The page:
Enduring the COVID-19 pandemic and social isolation is challenging for everyone. To help inspire us, Léonie Philbert, a centre who just completed her first season with the Concordia Stingers women's hockey team, graciously shares her personal story of courage and triumph over tragedy.
Léonie was diagnosed with a brain tumor in 2009. She went through an intense treatment plan - surgery, chemotherapy and radiation. She won the war but she still deals with the effects of the treatments and is considered “a bit fragile” during this pandemic. However, lessons learned and her fighting spirit won’t allow these trying times to get her down.
Léonie was just nine years old when she came home from school and told her parents, Véronique Graton and Guy Philbert, that everything was black in her left eye. The next day she saw an optometrist who immediately sent her to the emergency room at the Montreal Children’s Hospital.
“There was a mass of the size of a plum situated in the optic pathways,” explained Léonie. “It was a brain tumor leaning on my left optic nerve, which caused a vision loss in my left eye.“It was only a matter of time before it got to my other optic nerve and then to my brain. We met a neurosurgeon who told us that a surgery had to be done in less than a week. The quicker, the better.”
The team at the hospital realized they had a young athlete in their care. Léonie liked tennis and hockey, and loved soccer and the Montreal Impact. They knew exactly what to say to encourage her.
“In the next months, you will have an important game to play,” said one of the doctors. “Your opponent will be tough, but you won’t be alone. We are a big team behind you and we will win this game all together.”
Léonie drew strength from the support at the hospital and from her parents and siblings – Zoé, Alice and Rémi.
“At first, I was afraid: afraid of dying, of the unknown, of the uncertainty,” Léonie said. “I was wondering what I did wrong and why this was happening to me. However, I was competitive and I wanted to be strong for my family. I talked with my parents and our way of thinking was based on two quotes: ‘Impossible is nothing’ from Adidas and ‘One day at a time.’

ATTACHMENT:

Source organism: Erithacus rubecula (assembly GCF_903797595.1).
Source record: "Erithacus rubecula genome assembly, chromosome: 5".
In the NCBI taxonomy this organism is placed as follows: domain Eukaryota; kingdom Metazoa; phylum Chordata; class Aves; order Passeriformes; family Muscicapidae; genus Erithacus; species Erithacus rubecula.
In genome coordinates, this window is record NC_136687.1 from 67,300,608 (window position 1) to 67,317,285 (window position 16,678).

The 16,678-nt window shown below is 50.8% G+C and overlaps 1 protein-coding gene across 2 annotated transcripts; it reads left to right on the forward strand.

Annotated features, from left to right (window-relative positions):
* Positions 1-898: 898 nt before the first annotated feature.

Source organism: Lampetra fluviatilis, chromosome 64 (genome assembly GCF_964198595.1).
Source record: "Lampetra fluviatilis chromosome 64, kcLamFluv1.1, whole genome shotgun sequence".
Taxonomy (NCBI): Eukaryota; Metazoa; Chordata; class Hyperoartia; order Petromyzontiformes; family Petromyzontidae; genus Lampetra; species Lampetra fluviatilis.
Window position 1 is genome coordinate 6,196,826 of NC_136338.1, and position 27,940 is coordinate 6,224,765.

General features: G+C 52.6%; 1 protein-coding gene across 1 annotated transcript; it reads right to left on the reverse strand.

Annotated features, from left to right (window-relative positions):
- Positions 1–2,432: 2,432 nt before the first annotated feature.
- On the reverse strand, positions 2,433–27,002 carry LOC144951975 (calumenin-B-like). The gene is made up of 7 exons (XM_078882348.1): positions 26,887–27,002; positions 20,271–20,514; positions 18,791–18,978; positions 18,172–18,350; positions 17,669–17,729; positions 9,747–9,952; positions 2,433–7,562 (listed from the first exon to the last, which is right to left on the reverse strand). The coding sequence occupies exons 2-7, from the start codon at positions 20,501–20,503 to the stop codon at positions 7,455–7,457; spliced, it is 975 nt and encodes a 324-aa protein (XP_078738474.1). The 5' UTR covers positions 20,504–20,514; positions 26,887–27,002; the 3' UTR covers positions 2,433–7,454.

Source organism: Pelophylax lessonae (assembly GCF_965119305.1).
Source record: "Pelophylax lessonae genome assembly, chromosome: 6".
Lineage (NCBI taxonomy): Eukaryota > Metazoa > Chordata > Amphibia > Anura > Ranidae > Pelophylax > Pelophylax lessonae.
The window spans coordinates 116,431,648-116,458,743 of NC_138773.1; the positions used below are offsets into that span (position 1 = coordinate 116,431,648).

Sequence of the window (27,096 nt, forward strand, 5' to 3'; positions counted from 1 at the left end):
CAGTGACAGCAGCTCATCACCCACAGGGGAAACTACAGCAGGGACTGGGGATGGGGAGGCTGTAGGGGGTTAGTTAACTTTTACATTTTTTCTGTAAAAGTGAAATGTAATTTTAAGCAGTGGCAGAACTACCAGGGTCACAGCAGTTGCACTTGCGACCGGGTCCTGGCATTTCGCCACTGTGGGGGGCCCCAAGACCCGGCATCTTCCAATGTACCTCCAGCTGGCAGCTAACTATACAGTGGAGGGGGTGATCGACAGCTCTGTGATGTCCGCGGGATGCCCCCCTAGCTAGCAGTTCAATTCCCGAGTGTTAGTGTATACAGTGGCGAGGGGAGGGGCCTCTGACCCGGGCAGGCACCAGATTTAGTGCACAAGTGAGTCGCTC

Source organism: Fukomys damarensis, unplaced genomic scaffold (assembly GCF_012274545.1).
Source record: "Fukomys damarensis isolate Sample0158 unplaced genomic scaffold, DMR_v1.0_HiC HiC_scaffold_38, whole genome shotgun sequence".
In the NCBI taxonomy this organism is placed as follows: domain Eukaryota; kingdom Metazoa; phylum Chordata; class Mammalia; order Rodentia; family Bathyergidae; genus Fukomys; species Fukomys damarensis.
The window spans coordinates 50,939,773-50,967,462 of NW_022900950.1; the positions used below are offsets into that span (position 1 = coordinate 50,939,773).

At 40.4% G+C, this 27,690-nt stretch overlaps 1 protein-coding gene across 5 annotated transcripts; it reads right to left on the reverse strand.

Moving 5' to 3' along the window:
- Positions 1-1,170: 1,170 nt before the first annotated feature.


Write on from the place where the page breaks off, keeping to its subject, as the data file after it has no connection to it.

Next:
“These helped us to get through the whole process without losing energy in negativity. In life, there are things that we can control and others that we can’t. We decided to focus on things that we could control.”
Léonie is still followed by medical specialists, and the effects of radiotherapy still impact her life.
“The most important part is that my life is not in danger,” she said.
Her challenges didn’t stop her from playing elite hockey and pursuing her university education. She will start her second year of studies in Pure and Applied Math is September and her long-term goal is to be a teacher at the Cégep level.
Léonie joined the Stingers in 2019 after a successful three-year career at Dawson College. She plays alongside her sister Alice, a goaltender, who came to Concordia in 2017.
“I’m careful not to take things for granted,” said Léonie. “I always try my best in school and sports. I’m so lucky to be able to play university hockey with our coaches Julie Chu and Caroline Ouellette. I’m also lucky to have three years to play with my sister.”
Until we can return to a more normal life, Léonie is enjoying the time with her family at home in St. Bruno de Montarville, Que. They play a lot of board games, and she is eagerly awaiting the arrival of synthetic ice rink so she and Alice can train for the coming hockey season.